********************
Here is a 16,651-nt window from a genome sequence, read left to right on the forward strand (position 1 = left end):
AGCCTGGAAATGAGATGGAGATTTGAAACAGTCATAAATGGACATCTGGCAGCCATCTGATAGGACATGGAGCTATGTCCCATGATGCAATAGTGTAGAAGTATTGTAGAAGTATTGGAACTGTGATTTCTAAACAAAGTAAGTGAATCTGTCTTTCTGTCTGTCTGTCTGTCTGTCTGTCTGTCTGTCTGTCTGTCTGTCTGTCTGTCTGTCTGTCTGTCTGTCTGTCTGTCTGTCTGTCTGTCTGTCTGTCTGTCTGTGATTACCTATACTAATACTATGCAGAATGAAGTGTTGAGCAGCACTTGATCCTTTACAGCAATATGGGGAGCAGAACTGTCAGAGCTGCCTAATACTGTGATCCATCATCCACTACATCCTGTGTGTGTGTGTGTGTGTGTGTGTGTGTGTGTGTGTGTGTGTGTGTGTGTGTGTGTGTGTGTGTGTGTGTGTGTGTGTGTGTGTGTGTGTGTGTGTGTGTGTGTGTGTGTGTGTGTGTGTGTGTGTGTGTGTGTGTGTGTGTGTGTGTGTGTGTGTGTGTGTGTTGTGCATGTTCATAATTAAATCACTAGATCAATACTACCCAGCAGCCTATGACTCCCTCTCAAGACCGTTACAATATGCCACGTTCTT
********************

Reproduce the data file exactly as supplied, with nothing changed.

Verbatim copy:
Here is a 16,651-nt window from a genome sequence, read left to right on the forward strand (position 1 = left end):
AGCCTGGAAATGAGATGGAGATTTGAAACAGTCATAAATGGACATCTGGCAGCCATCTGATAGGACATGGAGCTATGTCCCATGATGCAATAGTGTAGAAGTATTGTAGAAGTATTGGAACTGTGATTTCTAAACAAAGTAAGTGAATCTGTCTTTCTGTCTGTCTGTCTGTCTGTCTGTCTGTCTGTCTGTCTGTCTGTCTGTCTGTCTGTCTGTCTGTCTGTCTGTCTGTCTGTCTGTCTGTCTGTCTGTCTGTCTGTGATTACCTATACTAATACTATGCAGAATGAAGTGTTGAGCAGCACTTGATCCTTTACAGCAATATGGGGAGCAGAACTGTCAGAGCTGCCTAATACTGTGATCCATCATCCACTACATCCTGTGTGTGTGTGTGTGTGTGTGTGTGTGTGTGTGTGTGTGTGTGTGTGTGTGTGTGTGTGTGTGTGTGTGTGTGTGTGTGTGTGTGTGTGTGTGTGTGTGTGTGTGTGTGTGTGTGTGTGTGTGTGTGTGTGTGTGTGTGTGTGTGTGTGTGTGTGTGTGTGTGTTGTGCATGTTCATAATTAAATCACTAGATCAATACTACCCAGCAGCCTATGACTCCCTCTCAAGACCGTTACAATATGCCACGTTCTT